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Germany’s Merkel says Hong Kong’s rights should be protected

by Yanan Wang And Geir Moulson, The Associated Press   

Canadian Manufacturing
Exporting & Importing Financing Risk & Compliance Public Sector

China was Germany's biggest single trading partner last year, with trade totalling 199 billion euros (US$218 billion)

PHOTO: Angela Merkel /Sven Mandel via Wikimedia Commons

BEIJING – German Chancellor Angela Merkel said Friday that the rights and freedoms of Hong Kong residents should be protected, adding that a solution to the Chinese city’s political crisis can only be achieved through dialogue and that violence should be avoided.

Merkel met with Chinese President Xi Jinping and Premier Li Keqiang in Beijing, where the German leader faces the challenge of balancing human rights concerns and economic discussions with one of Germany’s largest trading partners.

“I indicated during the talks that the rights and freedoms agreed upon in Hong Kong’s Basic Law should be safeguarded,” Merkel said during a joint news briefing with Li. The Basic Law is Hong Kong’s de facto constitution, which promises the semiautonomous Chinese city certain democratic rights not afforded to the mainland.

Merkel added that political dialogue – not violence – is the path toward a resolution.


China was Germany’s biggest single trading partner last year, with trade totalling 199 billion euros ($218 billion). The relationship is important to Europe’s largest economy, particularly as Germany is considered likely to enter a technical recession in the current quarter.

Germany long had amicable relations with Beijing because its exporters ran a surplus supplying Chinese factories with equipment and components. But those ties increasingly are strained over German complaints about market access and Chinese technology policy.

Li told reporters during the joint briefing that German companies are welcome in China and will have a relatively easier time getting things approved because the two countries have a foundation of trust. He and Merkel discussed collaboration on artificial intelligence and self-driving vehicles, as well as intellectual property rights and reducing export controls, Li said.

Beijing has previously tried without success to recruit Germany as an ally in its tariff war with U.S. President Donald Trump. While Merkel’s government has echoed U.S. complaints, it objects to Trump’s tactics, which he has also used against Europe.

U.S.-China trade tensions have also impacted German businesses, Merkel said, adding that China and Germany hope to serve as models for defending multilateral trade relationships.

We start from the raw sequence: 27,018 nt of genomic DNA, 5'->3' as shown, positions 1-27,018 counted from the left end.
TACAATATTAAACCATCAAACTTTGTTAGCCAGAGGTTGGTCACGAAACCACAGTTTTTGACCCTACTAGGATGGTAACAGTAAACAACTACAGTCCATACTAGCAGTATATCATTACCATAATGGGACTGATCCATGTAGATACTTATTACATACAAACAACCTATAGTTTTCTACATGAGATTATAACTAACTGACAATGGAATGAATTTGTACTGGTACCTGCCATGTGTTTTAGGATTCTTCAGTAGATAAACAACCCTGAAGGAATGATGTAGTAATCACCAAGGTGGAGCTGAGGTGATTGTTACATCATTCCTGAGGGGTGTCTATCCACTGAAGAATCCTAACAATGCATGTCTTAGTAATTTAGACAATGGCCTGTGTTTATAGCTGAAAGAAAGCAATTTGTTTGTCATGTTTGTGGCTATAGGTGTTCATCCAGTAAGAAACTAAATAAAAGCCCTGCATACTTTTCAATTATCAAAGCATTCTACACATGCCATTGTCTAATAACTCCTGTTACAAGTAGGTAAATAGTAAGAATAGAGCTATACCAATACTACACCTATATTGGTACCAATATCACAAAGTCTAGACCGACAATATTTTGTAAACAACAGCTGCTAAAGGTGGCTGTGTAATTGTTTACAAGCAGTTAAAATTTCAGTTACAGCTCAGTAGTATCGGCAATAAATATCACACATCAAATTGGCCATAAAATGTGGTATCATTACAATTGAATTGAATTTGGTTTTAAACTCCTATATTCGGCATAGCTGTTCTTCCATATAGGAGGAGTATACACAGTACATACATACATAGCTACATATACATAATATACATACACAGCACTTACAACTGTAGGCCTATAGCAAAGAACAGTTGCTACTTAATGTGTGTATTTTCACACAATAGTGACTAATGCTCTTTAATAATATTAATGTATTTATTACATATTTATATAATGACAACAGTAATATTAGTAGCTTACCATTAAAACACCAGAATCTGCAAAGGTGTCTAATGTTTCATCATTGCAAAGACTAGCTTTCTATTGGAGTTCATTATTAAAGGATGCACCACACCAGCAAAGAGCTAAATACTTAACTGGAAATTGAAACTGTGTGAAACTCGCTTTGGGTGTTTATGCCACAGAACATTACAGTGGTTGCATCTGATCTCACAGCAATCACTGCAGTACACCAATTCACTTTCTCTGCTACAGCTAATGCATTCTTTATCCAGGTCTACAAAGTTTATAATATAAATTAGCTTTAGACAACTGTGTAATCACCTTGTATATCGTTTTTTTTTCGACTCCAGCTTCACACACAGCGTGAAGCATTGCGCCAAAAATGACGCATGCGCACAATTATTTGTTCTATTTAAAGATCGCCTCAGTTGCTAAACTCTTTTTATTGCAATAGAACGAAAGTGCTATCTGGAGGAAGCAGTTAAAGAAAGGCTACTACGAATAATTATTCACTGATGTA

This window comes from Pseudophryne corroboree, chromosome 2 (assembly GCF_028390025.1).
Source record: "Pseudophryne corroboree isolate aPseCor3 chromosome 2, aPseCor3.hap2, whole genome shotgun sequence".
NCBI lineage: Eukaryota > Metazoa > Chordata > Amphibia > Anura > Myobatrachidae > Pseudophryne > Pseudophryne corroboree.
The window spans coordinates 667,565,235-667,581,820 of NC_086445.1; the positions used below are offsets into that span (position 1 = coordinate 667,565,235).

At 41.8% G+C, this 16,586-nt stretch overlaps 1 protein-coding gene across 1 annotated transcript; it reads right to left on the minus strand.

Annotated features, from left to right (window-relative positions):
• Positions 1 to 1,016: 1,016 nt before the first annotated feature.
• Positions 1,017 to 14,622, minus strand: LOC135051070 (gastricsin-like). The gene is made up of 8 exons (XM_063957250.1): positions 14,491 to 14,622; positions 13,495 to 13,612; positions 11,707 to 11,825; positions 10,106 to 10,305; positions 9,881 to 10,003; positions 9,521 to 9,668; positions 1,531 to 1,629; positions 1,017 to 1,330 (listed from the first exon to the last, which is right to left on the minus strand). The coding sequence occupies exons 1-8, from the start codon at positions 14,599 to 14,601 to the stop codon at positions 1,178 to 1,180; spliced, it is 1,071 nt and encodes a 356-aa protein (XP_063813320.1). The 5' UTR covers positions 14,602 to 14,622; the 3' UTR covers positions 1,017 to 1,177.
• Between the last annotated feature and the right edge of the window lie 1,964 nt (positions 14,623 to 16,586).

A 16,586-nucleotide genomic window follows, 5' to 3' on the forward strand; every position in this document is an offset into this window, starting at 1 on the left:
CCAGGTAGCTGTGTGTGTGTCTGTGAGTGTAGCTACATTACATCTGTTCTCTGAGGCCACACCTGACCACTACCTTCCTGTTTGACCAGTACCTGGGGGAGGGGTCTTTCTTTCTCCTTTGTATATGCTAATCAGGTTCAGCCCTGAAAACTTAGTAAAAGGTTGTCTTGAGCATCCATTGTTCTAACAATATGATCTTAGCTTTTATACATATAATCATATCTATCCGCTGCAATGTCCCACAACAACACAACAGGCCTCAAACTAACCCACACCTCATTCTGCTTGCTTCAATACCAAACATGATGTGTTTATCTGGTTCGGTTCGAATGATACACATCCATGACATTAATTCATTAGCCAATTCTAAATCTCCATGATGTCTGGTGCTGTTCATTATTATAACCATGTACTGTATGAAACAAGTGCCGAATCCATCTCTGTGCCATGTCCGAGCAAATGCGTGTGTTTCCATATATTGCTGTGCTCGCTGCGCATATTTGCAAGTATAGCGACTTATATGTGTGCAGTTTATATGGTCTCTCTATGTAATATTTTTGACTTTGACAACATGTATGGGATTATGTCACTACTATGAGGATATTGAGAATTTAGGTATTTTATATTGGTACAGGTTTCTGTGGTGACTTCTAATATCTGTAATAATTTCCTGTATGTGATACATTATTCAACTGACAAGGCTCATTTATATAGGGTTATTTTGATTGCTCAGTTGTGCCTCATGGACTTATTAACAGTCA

The official Xinhua News Agency said Xi told Merkel that China and the European Union have the same interests in protecting the basic rules of the multilateral trading system.

“As large countries with major economies and global influence, China and Germany should jointly … defend free trade and multilateralism,” Xinhua quoted Xi as saying.

Merkel is in Beijing with a high-ranking German business delegation that includes executives in the auto, financial services and transport industries. In recent years, German companies have been unhappy about being barred from acquiring most Chinese assets at a time when China’s companies have been on a global buying spree.

Among the agreements signed Friday was one between Germany’s StreetScooter and China’s Chery Holding, two electric vehicle companies. StreetScooter, owned by logistics giant Deutsche Post DHL, has already overtaken established German car companies in selling electric utility vans, and the new partnership could give it access to the massive Chinese market and boost its limited production capacity.

The economic ties make it harder for Merkel to satisfy a U.S. diplomat and activists who have urged her to raise human rights issues such as China’s treatment of ethnic minorities in Tibet and Xinjiang, as well as the three months of pro-democracy demonstrations that have roiled Hong Kong.

Richard Grenell, the U.S. ambassador to Germany, said Thursday that China’s “wilful disregard of its commitments” to Hong Kong and human rights violations in Xinjiang show that its ruling Communist Party “stands against the values Germany cherishes.”

“We hope that Chancellor Merkel will take a firm stance for the values that unified Germany after the fall of Communism: human rights, democracy and the rule of law,” he said.

Hong Kong activists also warned Merkel about dealing with “authoritarian and unjust regimes” in an open letter published this week in Germany’s Bild newspaper.

On the question of what Merkel might say about Hong Kong, a senior German official said the talks with Xi and Li will be conducted “comprehensively in terms of thematic breadth, and open and friendly in terms of tone – with a readiness to express criticism where we think things are worthy of criticism.”

The official briefed reporters on condition of anonymity in line with department rules.

China has bristled at what it calls foreign interference from countries such as the U.S. and the U.K. in political tumult in Hong Kong, where activists have staged three months of mass protests calling for democratic reforms and an independent inquiry into police conduct.

Li said Friday that China supports the Hong Kong government in tackling violence and disorder in the territory.

“We must have faith that the Chinese people have the capacity and wisdom to properly manage our own affairs,” Li said.

Merkel travels Saturday to Wuhan, the capital of central Hubei province, where she will inaugurate the plant expansion at German auto supplier Webasto and speak at Wuhan University.


Moulson reported from Berlin. Associated Press journalists Frank Jordans in Berlin and Joe McDonald in Beijing contributed to this report.



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